Tuesday, March 9, 2010

Mountain Laurels - What's In A Name?

by Thomas Sullivan, class of 2009
When I first learned of the Texas Mountain Laurel (Sophora secundiflora), I presumed it was related to the Mountain Laurel (Kalamia latifolia), the State Flower of my native Pennsylvania. If these Master Gardner classes have taught me anything, it was not to presume. Research, research, research.

The two mountain laurels share a name and great intrinsic beauty but little else. In some ways, they are direct opposites.

Two examples of the Texas Mountain Laurel

And two examples of the Pennsylvania’s Mountain Laurel:

Family Relatives

The family classifications immediately show how different they are. The Texas Mountain Laurel, while essentially an ornamental, is a member of the legume family, Fabacaeae, which includes important agricultural plants such as soybeans, alfalfa, and peanuts. It is native to the Texas Hill Country and ranges throughout the arid and semi-arid high alkaline soils of Texas, New Mexico, Chihuahua, Coahuila, Hidalgo, and Puebla. Conversely, Pennsylvania’s Mountain Laurel is in the Ericaceae family which is literally “lime-hating”. Its family includes azaleas, rhododendron, blueberries and cranberries. It thrives in the moist acidic suits of the Appalachian Mountains from northern Florida to southern Maine. Unlike the Texas Mountain Laurel which does not tolerate temperatures below 10°, it is extremely cold hardy.

Size, Leaves, and Flowers
Both mountain laurels are spring bloomers, although spring comes significantly later in Pennsylvania. The Texas Mountain Laurel blooms in March and lasts for months. The Pennsylvania variety blooms in late May and peaks in June. By July, it is done.

Each is a shrub or small tree growing 6-15 feet with the Pennsylvanian somewhat larger. There is one on record at 40 feet, but most range less than 20.

Both varieties have gorgeous show-stopping flowers. The Texas Mountain Laurel has purple wisteria-like drop down blossoms with a strong aroma described as grape “Kool-Aid”. Pennsylvania’s Mountain Laurel has large showy clusters of pink/white symmetrical flowers with a deep pink or red center. Both have strong evergreen leaves. They both do best in full sun or light shade although the Pennsylvanian tolerates full shade. Curiously, both are toxic. More on this below.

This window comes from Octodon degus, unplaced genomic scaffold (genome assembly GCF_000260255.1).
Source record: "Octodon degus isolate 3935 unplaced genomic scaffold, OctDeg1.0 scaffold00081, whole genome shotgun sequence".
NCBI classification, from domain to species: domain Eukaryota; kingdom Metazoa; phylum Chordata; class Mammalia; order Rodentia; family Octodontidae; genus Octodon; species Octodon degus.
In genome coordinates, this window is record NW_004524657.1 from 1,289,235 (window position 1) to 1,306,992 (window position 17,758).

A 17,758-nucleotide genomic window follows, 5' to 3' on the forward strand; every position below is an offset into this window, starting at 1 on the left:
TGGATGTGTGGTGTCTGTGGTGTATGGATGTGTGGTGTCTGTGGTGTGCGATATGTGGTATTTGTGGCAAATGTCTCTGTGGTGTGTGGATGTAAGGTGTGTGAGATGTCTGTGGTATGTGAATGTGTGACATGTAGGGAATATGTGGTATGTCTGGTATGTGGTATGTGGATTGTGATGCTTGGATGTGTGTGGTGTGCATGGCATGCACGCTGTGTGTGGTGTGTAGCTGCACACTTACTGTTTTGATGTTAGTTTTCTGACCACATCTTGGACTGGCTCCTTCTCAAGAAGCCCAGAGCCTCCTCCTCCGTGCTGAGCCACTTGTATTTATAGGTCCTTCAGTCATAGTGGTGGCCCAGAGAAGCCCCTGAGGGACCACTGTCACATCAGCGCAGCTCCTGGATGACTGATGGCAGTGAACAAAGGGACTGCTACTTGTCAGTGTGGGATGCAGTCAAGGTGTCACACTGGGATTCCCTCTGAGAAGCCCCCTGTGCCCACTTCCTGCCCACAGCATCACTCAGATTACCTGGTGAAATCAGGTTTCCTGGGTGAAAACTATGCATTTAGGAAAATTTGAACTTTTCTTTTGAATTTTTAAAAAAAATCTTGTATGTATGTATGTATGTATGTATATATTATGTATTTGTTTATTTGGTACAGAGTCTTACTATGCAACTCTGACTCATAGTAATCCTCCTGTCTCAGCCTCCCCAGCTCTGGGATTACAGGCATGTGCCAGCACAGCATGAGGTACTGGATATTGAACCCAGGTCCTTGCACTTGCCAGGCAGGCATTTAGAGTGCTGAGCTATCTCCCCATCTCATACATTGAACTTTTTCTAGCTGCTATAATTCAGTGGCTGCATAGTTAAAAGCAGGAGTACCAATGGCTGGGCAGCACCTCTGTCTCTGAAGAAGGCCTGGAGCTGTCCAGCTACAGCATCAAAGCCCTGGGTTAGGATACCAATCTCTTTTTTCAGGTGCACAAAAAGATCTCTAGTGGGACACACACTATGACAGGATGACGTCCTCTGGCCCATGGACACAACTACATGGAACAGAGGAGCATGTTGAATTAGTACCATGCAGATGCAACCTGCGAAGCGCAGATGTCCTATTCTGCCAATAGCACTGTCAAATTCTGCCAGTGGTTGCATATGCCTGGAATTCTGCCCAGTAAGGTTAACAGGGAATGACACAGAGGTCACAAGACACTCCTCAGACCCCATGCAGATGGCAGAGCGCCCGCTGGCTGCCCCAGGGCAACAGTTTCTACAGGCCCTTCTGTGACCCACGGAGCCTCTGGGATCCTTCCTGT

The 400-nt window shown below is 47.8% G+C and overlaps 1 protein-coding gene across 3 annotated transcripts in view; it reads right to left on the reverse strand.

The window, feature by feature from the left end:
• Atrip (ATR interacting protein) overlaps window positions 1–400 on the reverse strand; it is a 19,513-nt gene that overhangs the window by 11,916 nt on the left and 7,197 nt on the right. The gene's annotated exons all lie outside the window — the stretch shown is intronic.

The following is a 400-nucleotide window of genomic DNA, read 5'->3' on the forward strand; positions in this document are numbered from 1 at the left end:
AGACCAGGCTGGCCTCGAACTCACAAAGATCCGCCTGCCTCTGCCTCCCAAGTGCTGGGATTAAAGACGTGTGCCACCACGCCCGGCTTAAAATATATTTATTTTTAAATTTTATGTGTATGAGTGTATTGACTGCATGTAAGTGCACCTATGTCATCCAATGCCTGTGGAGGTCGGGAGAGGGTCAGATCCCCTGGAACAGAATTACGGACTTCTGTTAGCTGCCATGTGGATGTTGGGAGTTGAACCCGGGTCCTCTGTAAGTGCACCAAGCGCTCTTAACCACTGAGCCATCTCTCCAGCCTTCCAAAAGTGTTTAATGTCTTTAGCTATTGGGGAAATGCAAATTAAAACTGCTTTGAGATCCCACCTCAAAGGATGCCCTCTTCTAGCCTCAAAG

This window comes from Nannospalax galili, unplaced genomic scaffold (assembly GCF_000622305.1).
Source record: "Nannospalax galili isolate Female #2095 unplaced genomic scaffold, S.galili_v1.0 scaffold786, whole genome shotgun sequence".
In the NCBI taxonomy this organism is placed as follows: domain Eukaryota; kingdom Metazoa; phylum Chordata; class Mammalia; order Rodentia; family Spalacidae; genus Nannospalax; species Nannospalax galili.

Propagation and Cultivation
The Texas Mountain Laurel is reportedly tricky to transplant. Container plants may require a year or more to establish themselves and bloom. Seeding appears to be preferred by some authors. Dr. William Welch of Texas A&M suggests planting the seeds while they are still unripe and pink. They should be planted in late June or early July. However, since they do not transplant well, better to plant them where you want them.

Pennsylvania’s Mountain Laurel grows wild through out the Appalachian Mountains and is available commercially in containers. Seeds are small and mature late in the season. At least one author suggested propagation is enhanced by cold-moist stratification.

The leaves of the Texas Mountain Laurel are very poisonous and authors warn parents of small children. This may be connected to the myth generated by the plant’s “other” name, Mescal Bean. The bean is not used in the production of mescal or tequila and does not contain any mescaline. However, it does contain alkaloid cytisne which is chemically related to nicotine.   The seeds are toxic if ingested.

The Pennsylvania Mountain Laurel is another story entirely. The leaves, bark, and all green portions of the plant contain andromedotoxin and arbutin which routinely kill horses, cattle, sheep, and deer. It is related to another variety called “sheep laurel” and “lambkill” which, by it very name, certainly indicates its potency.

The Pennsylvanian by birth and Texan by adoption is hard pressed to pick a favorite. So I will just appreciate the extraordinary beauty of each mountain laurel of my homelands.

Horticulture Update: April 2002. Edited by Douglas F. Welsh, Ph.D.
Landscape Horticulture: William C. Welsh, Ph.D. Texas A & M University
Extension Horticulture: Texas Cooperative Extension, Texas A&M University System.
Fabaceae Family: Master Gardeners of the University of Arizona Pima County Cooperative Extension.
USDA National Resources Conservation Service.
Pennsylvania Botanical Society.
Connecticut Botanical Society.

1 comment:

Anonymous said...

My Mother lives in NY and has a Pennsylvania Mountain Laurel. It has pink flowers and the flowers have a cinnamon fragrance. She has tried to take cuttings from the plant to root for me but was not successful. I was wondering if the plant has seed pods that form from the flowers that I would be able to start a plant here in NC. Would it even grow here in this hot climate?

Thank you for your information.
Penny Wilkens